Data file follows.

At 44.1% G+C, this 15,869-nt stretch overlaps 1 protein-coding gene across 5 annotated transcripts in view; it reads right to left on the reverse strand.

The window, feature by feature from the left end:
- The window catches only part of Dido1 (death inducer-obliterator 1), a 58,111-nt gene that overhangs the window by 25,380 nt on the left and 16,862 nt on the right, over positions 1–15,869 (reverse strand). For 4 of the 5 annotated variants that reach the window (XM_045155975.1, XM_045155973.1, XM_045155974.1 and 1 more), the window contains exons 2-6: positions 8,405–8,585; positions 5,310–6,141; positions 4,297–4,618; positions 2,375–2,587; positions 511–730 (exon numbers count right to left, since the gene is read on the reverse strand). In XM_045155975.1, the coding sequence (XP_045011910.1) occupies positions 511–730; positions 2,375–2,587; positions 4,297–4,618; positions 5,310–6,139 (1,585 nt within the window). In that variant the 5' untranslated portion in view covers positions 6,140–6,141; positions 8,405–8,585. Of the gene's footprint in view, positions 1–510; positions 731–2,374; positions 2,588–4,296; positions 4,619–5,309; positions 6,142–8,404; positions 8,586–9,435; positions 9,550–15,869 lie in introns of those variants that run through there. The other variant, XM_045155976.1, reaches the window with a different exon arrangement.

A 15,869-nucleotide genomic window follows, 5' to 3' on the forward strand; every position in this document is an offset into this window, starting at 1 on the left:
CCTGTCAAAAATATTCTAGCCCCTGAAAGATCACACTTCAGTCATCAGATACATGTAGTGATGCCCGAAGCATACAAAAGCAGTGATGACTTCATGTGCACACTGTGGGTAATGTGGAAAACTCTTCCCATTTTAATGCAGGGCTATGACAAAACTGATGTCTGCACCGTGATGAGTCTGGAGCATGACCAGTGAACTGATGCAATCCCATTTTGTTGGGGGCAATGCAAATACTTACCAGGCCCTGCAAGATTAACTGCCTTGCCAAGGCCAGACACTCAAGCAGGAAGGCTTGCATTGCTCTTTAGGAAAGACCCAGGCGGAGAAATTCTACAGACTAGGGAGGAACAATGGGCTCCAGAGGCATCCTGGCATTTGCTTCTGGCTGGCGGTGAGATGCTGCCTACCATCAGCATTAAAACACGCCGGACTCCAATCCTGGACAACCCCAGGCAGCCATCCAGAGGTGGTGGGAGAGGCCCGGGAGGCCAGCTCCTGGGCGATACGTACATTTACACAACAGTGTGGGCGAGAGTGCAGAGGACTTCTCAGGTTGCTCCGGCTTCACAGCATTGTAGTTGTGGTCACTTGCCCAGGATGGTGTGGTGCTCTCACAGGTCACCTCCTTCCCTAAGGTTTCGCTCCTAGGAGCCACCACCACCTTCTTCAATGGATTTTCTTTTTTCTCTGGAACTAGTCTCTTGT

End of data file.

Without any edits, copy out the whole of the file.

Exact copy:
At 44.1% G+C, this 15,869-nt stretch overlaps 1 protein-coding gene across 5 annotated transcripts in view; it reads right to left on the reverse strand.

The window, feature by feature from the left end:
- The window catches only part of Dido1 (death inducer-obliterator 1), a 58,111-nt gene that overhangs the window by 25,380 nt on the left and 16,862 nt on the right, over positions 1–15,869 (reverse strand). For 4 of the 5 annotated variants that reach the window (XM_045155975.1, XM_045155973.1, XM_045155974.1 and 1 more), the window contains exons 2-6: positions 8,405–8,585; positions 5,310–6,141; positions 4,297–4,618; positions 2,375–2,587; positions 511–730 (exon numbers count right to left, since the gene is read on the reverse strand). In XM_045155975.1, the coding sequence (XP_045011910.1) occupies positions 511–730; positions 2,375–2,587; positions 4,297–4,618; positions 5,310–6,139 (1,585 nt within the window). In that variant the 5' untranslated portion in view covers positions 6,140–6,141; positions 8,405–8,585. Of the gene's footprint in view, positions 1–510; positions 731–2,374; positions 2,588–4,296; positions 4,619–5,309; positions 6,142–8,404; positions 8,586–9,435; positions 9,550–15,869 lie in introns of those variants that run through there. The other variant, XM_045155976.1, reaches the window with a different exon arrangement.

A 15,869-nucleotide genomic window follows, 5' to 3' on the forward strand; every position in this document is an offset into this window, starting at 1 on the left:
CCTGTCAAAAATATTCTAGCCCCTGAAAGATCACACTTCAGTCATCAGATACATGTAGTGATGCCCGAAGCATACAAAAGCAGTGATGACTTCATGTGCACACTGTGGGTAATGTGGAAAACTCTTCCCATTTTAATGCAGGGCTATGACAAAACTGATGTCTGCACCGTGATGAGTCTGGAGCATGACCAGTGAACTGATGCAATCCCATTTTGTTGGGGGCAATGCAAATACTTACCAGGCCCTGCAAGATTAACTGCCTTGCCAAGGCCAGACACTCAAGCAGGAAGGCTTGCATTGCTCTTTAGGAAAGACCCAGGCGGAGAAATTCTACAGACTAGGGAGGAACAATGGGCTCCAGAGGCATCCTGGCATTTGCTTCTGGCTGGCGGTGAGATGCTGCCTACCATCAGCATTAAAACACGCCGGACTCCAATCCTGGACAACCCCAGGCAGCCATCCAGAGGTGGTGGGAGAGGCCCGGGAGGCCAGCTCCTGGGCGATACGTACATTTACACAACAGTGTGGGCGAGAGTGCAGAGGACTTCTCAGGTTGCTCCGGCTTCACAGCATTGTAGTTGTGGTCACTTGCCCAGGATGGTGTGGTGCTCTCACAGGTCACCTCCTTCCCTAAGGTTTCGCTCCTAGGAGCCACCACCACCTTCTTCAATGGATTTTCTTTTTTCTCTGGAACTAGTCTCTTGT